All these accounts get filled up with predetermined sums of money every month, without Susan having to think about it one bit. As opposed to Average Anton, who saves what (if anything) is left at the end of the month, Systematic Susan saves first and then spends what is left afterwards.

Which brings us to the final and most important part of her system: her Life Is Fun account. This account gets automatically topped up with money every week. This is her weekly allowance, as discussed at the beginning of this article. With the debit card linked to this account, she can spend whatever is available in the account, guilt-free, on whatever she wants. After all, all the important things are taken care of and saved for on the back end.

If Susan splurges on something that sends the balance in her Life is Fun account to zero, she just eats cheap noodles and lives frugally for a few days, because a new allowance is coming every Monday. On the other hand, if she doesn’t spend everything in the account one week, she has more to play with the next week. At all times, it is extremely easy for Susan to understand how much she can spend – she only needs to check the balance on the Life Is Fun account. If there’s money in the account, she can spend it on whatever she wants. Simple as that.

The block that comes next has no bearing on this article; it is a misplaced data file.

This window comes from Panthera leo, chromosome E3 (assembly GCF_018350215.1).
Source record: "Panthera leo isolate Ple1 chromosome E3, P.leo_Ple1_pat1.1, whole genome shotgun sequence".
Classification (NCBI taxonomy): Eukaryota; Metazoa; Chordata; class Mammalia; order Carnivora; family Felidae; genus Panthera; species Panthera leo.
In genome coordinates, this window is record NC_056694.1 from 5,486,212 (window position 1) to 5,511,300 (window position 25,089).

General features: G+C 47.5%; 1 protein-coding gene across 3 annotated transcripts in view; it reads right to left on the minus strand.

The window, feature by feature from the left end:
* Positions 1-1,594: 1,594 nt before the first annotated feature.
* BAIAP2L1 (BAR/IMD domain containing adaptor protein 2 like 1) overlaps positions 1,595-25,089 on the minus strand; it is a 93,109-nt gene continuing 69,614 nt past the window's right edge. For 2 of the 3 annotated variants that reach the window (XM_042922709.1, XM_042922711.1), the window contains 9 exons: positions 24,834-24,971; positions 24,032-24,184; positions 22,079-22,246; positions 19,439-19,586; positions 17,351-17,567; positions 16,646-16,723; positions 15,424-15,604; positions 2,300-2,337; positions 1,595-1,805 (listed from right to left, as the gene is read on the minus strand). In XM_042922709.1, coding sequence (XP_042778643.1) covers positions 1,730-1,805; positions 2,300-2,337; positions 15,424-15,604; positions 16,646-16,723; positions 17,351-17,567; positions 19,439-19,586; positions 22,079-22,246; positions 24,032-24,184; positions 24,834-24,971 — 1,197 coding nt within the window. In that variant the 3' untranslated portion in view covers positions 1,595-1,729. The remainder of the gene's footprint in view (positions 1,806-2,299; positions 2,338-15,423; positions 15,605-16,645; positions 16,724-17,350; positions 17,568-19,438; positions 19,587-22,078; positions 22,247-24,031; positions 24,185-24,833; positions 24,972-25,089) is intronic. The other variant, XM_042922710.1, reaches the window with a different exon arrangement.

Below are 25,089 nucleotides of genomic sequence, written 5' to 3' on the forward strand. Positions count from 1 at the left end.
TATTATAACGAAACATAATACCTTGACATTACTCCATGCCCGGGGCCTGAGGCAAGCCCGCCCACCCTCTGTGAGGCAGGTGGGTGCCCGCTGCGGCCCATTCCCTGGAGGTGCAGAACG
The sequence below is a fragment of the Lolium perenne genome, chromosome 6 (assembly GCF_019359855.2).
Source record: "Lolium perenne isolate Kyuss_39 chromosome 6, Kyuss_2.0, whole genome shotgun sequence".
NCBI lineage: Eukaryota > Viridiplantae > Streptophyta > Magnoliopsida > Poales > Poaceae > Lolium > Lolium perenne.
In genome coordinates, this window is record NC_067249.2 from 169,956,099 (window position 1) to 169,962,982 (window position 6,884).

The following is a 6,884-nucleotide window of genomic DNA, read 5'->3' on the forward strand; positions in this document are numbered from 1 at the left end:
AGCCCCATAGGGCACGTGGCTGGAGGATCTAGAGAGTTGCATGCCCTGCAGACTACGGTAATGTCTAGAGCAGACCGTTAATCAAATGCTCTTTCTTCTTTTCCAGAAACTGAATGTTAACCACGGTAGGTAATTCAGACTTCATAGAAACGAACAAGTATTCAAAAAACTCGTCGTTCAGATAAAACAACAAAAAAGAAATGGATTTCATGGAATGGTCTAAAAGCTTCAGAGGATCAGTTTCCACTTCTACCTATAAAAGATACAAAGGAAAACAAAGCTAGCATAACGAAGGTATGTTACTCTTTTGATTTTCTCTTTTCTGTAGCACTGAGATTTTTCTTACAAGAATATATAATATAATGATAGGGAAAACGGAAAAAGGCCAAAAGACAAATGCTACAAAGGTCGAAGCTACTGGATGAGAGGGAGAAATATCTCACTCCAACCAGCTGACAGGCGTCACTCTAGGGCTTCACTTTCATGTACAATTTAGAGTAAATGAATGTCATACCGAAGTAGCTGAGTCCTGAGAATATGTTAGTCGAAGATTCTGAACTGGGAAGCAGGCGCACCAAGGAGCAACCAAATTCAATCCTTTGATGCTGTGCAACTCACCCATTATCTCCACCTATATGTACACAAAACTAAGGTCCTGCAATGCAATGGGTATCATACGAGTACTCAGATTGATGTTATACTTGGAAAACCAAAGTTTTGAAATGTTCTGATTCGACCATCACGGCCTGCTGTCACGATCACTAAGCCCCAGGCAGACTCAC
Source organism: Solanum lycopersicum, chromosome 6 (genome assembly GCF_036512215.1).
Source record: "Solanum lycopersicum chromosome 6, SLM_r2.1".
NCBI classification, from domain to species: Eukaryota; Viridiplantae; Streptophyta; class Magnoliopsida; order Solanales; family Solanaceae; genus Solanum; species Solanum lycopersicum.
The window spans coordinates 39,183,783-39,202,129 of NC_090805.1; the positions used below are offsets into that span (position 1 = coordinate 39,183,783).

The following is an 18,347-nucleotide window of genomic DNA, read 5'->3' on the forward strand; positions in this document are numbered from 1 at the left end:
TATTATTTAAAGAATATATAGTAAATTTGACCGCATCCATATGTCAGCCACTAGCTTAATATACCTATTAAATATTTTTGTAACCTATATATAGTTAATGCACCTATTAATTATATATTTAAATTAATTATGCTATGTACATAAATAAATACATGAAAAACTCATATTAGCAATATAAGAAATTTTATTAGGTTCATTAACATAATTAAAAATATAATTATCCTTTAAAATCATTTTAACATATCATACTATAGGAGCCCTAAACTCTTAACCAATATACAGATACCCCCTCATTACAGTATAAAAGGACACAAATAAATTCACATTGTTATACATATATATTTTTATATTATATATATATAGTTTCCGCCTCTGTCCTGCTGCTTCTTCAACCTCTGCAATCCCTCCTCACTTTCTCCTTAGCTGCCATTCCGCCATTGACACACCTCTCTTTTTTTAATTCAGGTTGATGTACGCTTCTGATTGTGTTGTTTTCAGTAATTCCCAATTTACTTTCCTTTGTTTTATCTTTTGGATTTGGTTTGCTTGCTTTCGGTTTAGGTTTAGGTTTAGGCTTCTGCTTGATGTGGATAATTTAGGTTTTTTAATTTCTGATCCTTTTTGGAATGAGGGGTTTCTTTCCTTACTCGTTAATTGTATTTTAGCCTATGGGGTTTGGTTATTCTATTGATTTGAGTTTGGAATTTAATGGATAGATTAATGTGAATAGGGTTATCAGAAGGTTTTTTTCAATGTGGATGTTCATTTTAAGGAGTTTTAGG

Anton’s and Susan’s approaches to money are different. Anton’s leads to problems, uncertainty, worry and nagging stress. Susan’s leads to calm, a sense of control and predictability, and a worry-free financial life.

Paradoxically, Susan’s approach requires much less time and energy than Anton’s, yet yields much better results. Such is the power of automation – spend two hours to set up a system now, then let the system work for you on the back end forever.

It’s time to set it and forget it. Here’s what you should do now: block off two hours in your calendar some time this week to set up your own system of bank accounts, automatic transfers, and your weekly allowance.

Your future self will thank you.

Did You Find Value in This Article?

There’s more where this came from. Subscribe to my newsletter to receive the next piece – enter your email below.


* = Credit card debt figure from Experian’s State of Credit Cards report.

Special thanks to Terri Lonier, Bob Barnard, Alex Azoury, Maria Luisa Martinez and Elfarina Zaid for providing early draft feedback on this article.

Also published on Medium.